MXY-7 okha

Fact for 30/6/2021



The Japanese Yokosuka MXY7 Ohka (“Cherry Blossom”) was a piloted, rocket powered, anti-shipping Kamikaze suicide aircraft with a 1,200 kg / 2,646 lb ammonal warhead designed to unleash hell upon Allied fleets. The Ohka was essentially a piloted missile Yokosuka MXY7 Ohka were deployed by the Imperial Japanese Navy for use by Kamikaze units towards the end of World War Two. This was a time of desperation and a nearing defeat for the Japanese. Kamikaze is Japanese for “Spirit Wind” or “Divine Wind” and the Kamikaze units were officially titled Tokubetsu Kōgekitai (“Special Attack Unit”). As skilled pilot numbers and quality combat aircraft diminished with loss after loss against superior Allied numbers and equipment
 the Japanese turned to a perceived way to put unskilled pilots to maximum use flying obsolete aircraft packed with high explosives, bombs and fuel as suicide pilots. Captain Motoharu Okamura, a distinguished Japanese military aviator and commander of the 341st Tateyama Kōkūtai (Air Group) in June 1944 is said to have first come up with the Kamikaze concept and develop training programs for attacking Allied shipping.
Anywhere up to 4,000 Kamikaze pilots, mostly aged between 18 and 24 years old, senselessly died whilst leaving havoc and destruction in their wake during the final months of World War Two striking 474 Allied ships and killing 7,000 servicemen (a great expense in thousands of men and 2,500 aircraft for a relatively limited and wasteful 19% success rate per sortie according to Kamikaze: Japanese Special Attack Weapons 1944-45 by Steven J. Zaloga, Pg. 12). The first official organised Kamikaze attacks by the Japanese are said to have happened during the period of October 23rd – 26th, 1944 at the Battle of Leyte Gulf near the Philippines by 24 volunteer pilots of the 201st Navy Air Group, against a combined Australian and US naval force. The first major warship lost to a Kamikaze attack was the escort carrier USS St. Lo (CVE-63) struck by an Mitsubishi A6M Zero fighter at the Battle of Leyte Gulf on October 25th, 1944. Despite the battle ending in a resounding Allied victory, the relative success of this small Kamikaze group lead the Japanese commanders to support further attacks (the Japanese Imperial Army also conducted Kamikaze attacks during these final months of the war)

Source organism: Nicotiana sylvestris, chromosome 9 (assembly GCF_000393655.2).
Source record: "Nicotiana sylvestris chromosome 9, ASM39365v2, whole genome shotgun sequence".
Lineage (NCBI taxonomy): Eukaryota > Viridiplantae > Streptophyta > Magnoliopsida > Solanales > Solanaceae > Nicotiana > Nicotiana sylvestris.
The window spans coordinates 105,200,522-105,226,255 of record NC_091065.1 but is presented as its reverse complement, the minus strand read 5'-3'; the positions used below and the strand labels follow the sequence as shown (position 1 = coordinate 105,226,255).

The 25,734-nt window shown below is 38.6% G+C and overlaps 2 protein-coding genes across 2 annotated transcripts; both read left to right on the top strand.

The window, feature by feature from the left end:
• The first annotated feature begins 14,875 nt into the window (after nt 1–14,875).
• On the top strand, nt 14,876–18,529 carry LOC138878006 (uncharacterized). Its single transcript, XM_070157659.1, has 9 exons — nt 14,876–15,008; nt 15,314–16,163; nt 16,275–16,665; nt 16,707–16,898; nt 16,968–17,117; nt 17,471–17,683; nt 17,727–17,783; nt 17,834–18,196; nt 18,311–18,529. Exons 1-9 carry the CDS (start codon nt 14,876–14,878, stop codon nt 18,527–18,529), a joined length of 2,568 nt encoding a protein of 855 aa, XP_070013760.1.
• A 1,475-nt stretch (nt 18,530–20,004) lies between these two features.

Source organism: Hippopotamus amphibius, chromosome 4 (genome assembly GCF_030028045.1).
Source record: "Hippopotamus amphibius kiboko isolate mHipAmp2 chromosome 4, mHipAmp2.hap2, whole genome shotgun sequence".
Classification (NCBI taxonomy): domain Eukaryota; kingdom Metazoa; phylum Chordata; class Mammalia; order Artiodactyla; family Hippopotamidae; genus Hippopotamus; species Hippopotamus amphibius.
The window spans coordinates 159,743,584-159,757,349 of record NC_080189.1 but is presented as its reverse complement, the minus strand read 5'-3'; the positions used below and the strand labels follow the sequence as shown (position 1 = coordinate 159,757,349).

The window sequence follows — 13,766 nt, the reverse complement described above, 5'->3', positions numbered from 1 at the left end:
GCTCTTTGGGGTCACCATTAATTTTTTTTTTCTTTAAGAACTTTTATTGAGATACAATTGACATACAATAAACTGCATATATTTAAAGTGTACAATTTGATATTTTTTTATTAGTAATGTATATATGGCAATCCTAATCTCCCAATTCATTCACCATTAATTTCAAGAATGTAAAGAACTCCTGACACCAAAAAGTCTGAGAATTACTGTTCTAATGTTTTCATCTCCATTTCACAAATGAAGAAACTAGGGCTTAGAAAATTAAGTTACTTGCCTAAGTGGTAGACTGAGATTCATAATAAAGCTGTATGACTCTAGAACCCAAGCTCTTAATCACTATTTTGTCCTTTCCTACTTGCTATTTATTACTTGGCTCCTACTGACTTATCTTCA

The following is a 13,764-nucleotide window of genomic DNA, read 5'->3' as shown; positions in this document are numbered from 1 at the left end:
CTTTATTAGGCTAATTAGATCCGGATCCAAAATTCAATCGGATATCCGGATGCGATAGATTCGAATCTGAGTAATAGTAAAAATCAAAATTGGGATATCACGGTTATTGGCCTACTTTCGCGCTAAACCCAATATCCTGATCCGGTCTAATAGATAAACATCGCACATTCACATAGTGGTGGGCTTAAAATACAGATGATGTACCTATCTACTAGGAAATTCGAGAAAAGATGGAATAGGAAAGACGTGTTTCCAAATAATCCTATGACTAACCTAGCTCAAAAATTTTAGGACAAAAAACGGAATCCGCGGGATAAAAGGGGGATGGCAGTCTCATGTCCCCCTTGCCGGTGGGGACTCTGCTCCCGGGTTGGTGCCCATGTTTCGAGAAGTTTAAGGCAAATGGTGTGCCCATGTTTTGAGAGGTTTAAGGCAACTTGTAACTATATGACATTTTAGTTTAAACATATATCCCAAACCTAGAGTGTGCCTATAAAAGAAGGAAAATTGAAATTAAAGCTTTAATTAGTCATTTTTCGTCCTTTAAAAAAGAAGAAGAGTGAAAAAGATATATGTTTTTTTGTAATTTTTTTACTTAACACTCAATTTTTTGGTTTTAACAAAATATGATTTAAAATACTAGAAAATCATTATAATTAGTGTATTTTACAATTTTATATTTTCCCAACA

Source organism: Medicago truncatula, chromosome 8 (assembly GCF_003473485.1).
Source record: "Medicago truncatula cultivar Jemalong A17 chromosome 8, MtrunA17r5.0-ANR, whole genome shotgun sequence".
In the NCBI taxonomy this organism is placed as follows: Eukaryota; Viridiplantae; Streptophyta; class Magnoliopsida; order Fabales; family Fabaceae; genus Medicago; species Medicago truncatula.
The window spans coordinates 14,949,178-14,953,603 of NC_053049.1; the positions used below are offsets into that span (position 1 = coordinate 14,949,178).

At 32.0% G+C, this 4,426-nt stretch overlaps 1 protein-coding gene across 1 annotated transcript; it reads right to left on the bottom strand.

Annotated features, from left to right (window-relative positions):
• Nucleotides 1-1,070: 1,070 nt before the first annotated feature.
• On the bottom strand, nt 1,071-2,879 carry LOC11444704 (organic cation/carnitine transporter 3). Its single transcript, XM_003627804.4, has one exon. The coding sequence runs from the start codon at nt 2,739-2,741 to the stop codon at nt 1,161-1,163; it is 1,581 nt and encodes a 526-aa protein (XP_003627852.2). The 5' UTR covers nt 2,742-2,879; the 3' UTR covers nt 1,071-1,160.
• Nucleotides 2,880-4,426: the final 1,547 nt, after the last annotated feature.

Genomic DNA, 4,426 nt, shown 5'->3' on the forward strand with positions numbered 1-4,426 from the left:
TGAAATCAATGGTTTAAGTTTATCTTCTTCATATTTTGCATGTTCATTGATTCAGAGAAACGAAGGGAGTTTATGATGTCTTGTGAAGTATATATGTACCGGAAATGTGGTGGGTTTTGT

The Yokosuka MXY7 Ohka was first tested by the Japanese in unpowered flight in October 1944 and powered flight in November 1944. The type was introduced into Imperial Japanese Navy operational service in 1945 and 852 were manufactured. The Model 11 type was the only one to be used operationally (around 755 of the overall total manufactured). Little training was required to fly the Ohka has it had limited controls and only one or two training flights were required before the poor Kamikaze pilot was ready to go on a one way mission (a two-seat and single seat training variant were developed – see below). It was seen as an inexpensive and easy to produce aircraft to strike back at the Allies (regardless of the loss of pilots) and with its speed and small size making it more difficult to hit, it was going to be more effective than using existing and dwindling numbers of obsolete aircraft that were already part of the Kamikaze war (this was not necessarily the case as it turned out).